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Never let a good crisis go to waste

Recent government economic policies may have been unsettling but things are critical - not terminal

By jeremy lee

You can forget those cliches around the season of mist and mellow fruitfulness that are journalistic staples at this time of year; 2022 appears to have just got tougher still

There’s little doubt that Trussonomics has spooked the markets despite the U-turn on the top rate of tax, increasing interest rates, damaging Sterling, and driving many commodity and consumer prices higher still. All bad news, you’d think, and fuelling fears that the ad market could be heading for a major pullback next year. 

But this week we are into the final lap of the year and at least we can stop agonising about Q4 and just get on with dealing with it. In the short-term, the ad market will be buoyed by the FIFA World Cup and the Christmas retail period. And though the CMOs we are talking are cautious, there appears to be little sign of panicked budget cuts; the traditional fourth quarter rush to spend what’s left of budgets is already well underway. And it’s not all anecdotal: Warc has predicted that UK ad spend will grow by 10.9 per cent this year to a new high of £35.4 billion, with much of this investment back-ended.

Meanwhile agency CEOs report that new business pitches (from all sectors) have never been so spirited and CMOs’ hunt for real partnerships – rather than lowest-price agency suppliers – is gratifyingly increasing. Quiet Storm’s Rania Robinson told the Today programme this week that investment from “some of our clients just simply isn’t there, or it’s having to be diverted (away from advertising) into more urgent matters” but that’s not the experience across the industry, and it’s not a narrative that supports the case the industry relentlessly makes for continued marketing investment in a downturn.

No one is denying the challenging times we are finding ourselves in. But there is yet more good news to be had. Economists are telling us that the supply chain problems (remember when shipments across the globe slowed down, causing worldwide shortages and affecting consumer patterns and price points) have largely been resolved. Moreover, commodity prices that go up do not always stay up (in one piece of good news for Liz Truss energy prices have fallen recently meaning her price cap is not quite as eye-wateringly painful for the taxpayer as previous indications showed).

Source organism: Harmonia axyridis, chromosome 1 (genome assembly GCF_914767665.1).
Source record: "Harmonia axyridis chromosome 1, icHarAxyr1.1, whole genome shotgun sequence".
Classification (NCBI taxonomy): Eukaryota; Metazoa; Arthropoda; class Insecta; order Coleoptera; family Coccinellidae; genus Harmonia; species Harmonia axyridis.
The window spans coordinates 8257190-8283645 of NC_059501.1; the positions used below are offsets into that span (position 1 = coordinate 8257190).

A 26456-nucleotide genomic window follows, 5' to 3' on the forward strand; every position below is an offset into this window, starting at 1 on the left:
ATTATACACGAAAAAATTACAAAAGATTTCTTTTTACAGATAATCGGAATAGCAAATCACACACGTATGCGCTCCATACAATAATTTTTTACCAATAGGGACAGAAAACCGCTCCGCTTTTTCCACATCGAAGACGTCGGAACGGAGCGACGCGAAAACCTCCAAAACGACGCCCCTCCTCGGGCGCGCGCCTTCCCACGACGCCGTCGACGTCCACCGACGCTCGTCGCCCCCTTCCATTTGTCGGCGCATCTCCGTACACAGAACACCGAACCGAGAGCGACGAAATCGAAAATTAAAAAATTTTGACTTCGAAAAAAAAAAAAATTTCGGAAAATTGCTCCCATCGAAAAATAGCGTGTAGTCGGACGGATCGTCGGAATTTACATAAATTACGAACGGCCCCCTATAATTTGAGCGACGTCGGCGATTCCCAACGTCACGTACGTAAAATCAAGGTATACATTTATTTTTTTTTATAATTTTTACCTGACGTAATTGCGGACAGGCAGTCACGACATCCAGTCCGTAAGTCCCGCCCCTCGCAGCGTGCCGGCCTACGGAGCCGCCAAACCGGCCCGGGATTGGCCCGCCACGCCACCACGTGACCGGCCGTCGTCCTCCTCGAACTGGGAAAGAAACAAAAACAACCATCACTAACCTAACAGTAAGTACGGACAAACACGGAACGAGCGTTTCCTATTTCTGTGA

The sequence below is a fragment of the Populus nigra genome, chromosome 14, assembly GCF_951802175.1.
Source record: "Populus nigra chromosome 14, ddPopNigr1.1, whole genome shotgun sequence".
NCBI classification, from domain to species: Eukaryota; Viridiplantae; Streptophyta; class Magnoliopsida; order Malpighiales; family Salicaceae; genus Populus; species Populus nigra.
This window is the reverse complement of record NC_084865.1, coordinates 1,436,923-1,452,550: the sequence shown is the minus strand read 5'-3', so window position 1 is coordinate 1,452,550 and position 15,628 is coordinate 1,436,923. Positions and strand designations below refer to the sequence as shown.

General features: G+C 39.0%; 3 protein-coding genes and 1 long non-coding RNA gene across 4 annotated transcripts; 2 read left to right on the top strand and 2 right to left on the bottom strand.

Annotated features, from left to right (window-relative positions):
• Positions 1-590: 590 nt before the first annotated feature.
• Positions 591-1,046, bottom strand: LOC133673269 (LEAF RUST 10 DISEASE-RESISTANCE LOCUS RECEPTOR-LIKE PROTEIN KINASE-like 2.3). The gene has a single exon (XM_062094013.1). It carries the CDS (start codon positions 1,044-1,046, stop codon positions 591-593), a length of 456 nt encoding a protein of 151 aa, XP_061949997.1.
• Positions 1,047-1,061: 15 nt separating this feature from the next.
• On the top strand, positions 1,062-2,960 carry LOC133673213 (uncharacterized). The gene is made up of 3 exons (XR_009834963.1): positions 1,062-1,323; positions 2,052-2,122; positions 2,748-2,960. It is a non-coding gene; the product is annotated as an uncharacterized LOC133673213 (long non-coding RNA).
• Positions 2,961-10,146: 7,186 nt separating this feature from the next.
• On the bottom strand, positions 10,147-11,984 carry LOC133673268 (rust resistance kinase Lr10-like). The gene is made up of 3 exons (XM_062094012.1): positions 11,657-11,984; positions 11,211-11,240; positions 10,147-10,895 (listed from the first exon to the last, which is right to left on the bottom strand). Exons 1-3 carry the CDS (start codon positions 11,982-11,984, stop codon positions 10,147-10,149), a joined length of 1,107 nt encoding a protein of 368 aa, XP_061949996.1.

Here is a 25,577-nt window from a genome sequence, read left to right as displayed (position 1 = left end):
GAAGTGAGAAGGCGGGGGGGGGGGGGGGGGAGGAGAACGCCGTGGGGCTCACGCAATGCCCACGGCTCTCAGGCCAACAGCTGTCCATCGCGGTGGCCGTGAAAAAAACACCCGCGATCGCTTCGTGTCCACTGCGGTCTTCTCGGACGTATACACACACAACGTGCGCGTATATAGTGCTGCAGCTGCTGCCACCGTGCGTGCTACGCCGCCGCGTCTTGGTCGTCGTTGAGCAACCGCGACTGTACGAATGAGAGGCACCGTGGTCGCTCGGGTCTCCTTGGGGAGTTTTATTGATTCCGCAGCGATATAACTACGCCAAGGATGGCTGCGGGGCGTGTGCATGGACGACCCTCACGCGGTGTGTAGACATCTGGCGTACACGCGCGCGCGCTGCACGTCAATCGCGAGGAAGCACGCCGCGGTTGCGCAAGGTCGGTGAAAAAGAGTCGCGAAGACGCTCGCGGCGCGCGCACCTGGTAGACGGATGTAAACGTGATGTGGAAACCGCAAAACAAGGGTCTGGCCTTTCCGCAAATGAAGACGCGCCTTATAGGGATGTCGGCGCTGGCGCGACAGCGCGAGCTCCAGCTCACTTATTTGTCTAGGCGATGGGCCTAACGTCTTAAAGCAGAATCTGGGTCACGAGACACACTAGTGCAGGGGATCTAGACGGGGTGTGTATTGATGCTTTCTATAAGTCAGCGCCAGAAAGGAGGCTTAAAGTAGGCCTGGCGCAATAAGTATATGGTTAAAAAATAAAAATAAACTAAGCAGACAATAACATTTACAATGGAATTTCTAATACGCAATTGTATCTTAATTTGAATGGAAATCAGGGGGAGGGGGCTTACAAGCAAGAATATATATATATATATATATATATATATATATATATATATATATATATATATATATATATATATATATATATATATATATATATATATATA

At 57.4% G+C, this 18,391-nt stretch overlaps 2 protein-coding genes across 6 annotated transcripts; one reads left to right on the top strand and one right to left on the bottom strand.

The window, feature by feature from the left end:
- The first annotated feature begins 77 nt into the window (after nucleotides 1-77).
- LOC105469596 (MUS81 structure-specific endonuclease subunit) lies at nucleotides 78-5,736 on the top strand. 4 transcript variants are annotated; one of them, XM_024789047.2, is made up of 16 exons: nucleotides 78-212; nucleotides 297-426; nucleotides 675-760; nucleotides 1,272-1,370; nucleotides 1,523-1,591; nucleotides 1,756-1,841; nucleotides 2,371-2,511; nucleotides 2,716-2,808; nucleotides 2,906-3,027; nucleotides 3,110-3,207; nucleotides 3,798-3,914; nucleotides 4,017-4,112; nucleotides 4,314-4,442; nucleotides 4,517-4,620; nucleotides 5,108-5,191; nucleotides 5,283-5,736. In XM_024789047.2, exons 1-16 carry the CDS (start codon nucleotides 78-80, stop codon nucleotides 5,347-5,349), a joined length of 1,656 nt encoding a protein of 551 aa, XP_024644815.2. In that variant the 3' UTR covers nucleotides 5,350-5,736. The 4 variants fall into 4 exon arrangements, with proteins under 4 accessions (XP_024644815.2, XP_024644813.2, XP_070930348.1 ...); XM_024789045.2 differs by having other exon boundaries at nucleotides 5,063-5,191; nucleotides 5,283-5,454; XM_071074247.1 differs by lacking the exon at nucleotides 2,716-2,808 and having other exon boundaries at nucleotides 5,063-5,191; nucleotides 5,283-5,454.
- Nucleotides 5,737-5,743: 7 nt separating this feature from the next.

A rather prosaic, if indicative, example comes from the lumber market – the price of which soared during Covid. It has now receded to pre-pandemic levels, indicating a normalisation in the sector (this report in The Wall Street Journal makes interesting reading). And while the cost of the raw material has fallen, the price that consumers have become prepared to pay remains high – in short, margins are higher than they were before, ultimately leading to a margin bonanza for many brand owners. To add to that the Office of National Statistics data shows wage inflation in real terms declining, suggesting that, while the labour market remains tight, we are not in an inflationary wage spiral. 

In the medium term, admittedly, things are, to misuse the poet John Keats’ analogy, rather more misty. But if there are lessons to be learned from recent economic turmoil – and Lord knows we’ve had enough of these – it’s that markets and companies take on Darwinian principles by adapting to the changing economic climate. And those companies that don’t, don’t deserve to survive.

Of course, the industry must brace itself and, of course, there will be people who will talk the industry down. But the mantra of “never letting a crisis go to waste” is one that the most successful businesses have become adept at and even if the doom-mongers are proved right, the overarching climate might be critical – but it’s not terminal. Equally, those agencies and clients that have engendered the strongest partnerships, and have employed the best people, are likely to emerge stronger than before.

Truss has put her faith in State intervention, rather than the forces of the market, to ride through this period of economic turmoil. But in the longer-term the market will eventually triumph. In that way, the fruitfulness espoused by Keats might not be that far away after all.


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